So that’s a few historic places to see, but what about the town itself?

The town center is just filled with delights. The main streets through town are of course paved, but the smaller roads, lanes, and footpaths (many involving steps as you climb through the winding streets in this hill town) are mostly cobblestones, so do watch your step.  But there’s nothing more enjoyable than roaming the winding lanes and paths throughout this old town, exploring every nook and cranny.  The main shopping district is completely flat and certainly wide enough for traffic, but it’s for pedestrians only, and filled with every kind of shop for both wants and needs.  Cafés abound and the coffee is absolute heaven, but you can also stop by the local coffee roaster and bring a bag of freshly roasted coffee back to your accommodation for that first cup in the morning.  Pastry and bread shops are everywhere, as are small supermarkets for buying fruits, vegetables, and all of your other grocery items.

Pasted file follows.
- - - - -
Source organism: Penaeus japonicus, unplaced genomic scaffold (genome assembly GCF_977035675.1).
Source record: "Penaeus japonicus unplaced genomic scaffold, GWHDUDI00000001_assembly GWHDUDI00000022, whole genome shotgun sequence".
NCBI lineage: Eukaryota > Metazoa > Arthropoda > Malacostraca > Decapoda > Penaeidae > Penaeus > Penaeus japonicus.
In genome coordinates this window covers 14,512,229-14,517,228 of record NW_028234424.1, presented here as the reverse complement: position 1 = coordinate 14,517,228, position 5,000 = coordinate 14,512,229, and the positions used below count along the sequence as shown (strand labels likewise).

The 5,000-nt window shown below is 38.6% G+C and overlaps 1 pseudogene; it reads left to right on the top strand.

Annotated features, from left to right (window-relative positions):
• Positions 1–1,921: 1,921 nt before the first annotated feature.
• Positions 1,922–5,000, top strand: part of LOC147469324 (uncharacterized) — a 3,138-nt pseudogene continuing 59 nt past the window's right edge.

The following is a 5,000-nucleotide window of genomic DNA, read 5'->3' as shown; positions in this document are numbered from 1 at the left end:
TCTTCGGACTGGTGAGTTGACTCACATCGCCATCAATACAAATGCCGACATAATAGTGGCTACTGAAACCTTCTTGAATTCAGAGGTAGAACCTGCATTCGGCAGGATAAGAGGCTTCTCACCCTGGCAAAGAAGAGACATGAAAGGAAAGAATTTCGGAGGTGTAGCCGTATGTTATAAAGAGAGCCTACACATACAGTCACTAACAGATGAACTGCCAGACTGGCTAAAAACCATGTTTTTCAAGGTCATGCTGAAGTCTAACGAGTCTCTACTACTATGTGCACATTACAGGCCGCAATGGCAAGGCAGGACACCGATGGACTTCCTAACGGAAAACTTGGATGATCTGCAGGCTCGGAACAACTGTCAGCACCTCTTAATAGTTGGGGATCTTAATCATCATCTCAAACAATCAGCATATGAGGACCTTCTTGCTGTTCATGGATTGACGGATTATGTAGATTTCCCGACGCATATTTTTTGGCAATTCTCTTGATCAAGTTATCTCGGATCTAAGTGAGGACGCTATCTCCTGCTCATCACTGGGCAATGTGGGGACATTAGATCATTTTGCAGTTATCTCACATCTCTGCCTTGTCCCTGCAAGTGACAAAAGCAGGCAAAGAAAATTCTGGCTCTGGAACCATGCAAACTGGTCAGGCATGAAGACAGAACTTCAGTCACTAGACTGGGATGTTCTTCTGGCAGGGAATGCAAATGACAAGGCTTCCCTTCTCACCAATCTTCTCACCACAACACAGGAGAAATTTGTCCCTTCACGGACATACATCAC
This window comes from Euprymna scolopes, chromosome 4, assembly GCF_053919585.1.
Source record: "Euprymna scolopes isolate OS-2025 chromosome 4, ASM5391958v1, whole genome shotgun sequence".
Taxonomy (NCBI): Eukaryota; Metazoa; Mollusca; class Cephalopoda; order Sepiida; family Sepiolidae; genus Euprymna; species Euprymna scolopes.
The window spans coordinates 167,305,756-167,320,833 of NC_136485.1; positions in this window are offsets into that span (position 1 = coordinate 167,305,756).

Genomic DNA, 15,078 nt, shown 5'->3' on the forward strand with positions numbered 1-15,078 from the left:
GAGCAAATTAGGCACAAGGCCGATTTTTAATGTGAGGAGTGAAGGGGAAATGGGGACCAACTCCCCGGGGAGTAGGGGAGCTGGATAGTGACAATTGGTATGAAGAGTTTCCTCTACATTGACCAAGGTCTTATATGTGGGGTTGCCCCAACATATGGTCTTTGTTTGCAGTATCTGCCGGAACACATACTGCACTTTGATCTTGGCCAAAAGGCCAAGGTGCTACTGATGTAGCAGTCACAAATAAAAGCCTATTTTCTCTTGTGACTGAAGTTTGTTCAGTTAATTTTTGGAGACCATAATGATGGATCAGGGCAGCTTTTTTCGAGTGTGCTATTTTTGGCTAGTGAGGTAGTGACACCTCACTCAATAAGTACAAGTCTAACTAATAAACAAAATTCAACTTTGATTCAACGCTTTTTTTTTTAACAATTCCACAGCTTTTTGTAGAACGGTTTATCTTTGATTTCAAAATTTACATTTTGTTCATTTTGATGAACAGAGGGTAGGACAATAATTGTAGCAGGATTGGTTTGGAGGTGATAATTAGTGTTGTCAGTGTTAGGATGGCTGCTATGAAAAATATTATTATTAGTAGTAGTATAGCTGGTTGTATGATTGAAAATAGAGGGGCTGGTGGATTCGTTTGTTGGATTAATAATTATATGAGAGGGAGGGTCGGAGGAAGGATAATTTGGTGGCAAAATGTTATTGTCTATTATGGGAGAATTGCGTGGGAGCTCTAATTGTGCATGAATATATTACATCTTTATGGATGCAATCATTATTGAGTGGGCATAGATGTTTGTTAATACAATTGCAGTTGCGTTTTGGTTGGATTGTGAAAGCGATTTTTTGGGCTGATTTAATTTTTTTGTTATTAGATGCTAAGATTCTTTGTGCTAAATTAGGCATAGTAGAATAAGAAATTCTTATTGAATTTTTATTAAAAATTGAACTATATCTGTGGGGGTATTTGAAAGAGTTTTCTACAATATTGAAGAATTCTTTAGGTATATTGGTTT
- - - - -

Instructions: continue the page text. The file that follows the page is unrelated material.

The Talevi Family
The Talevi Family. ©Patricia Gaccione

While you’re browsing the shopping district, you can’t help but notice the ubiquitous jewelry shops here, and that’s because the famous Ohrid pearls are made here, using a top-secret formula that has never been shared. I recently visited the Talevi family to try to learn a bit more about it, but as you can guess, I still know very little, except that the coating of the pearls involves an emulsion from the plashica fish from the lake.  The pearls are stunning, and have won many awards, including a first-place gold medal at the prestigious Brussels EUREKA awards in 2001.  The Talevi family began making pearls in 1924, and they are now a fourth-generation business.  And the best news is, the pearls are very affordable, so treat yourself to a wearable souvenir from Ohrid. (Or if you’re the creative type, there are small workshops where you can design and create your own silver filigree jewelry, adding pearls or any other gems you desire.)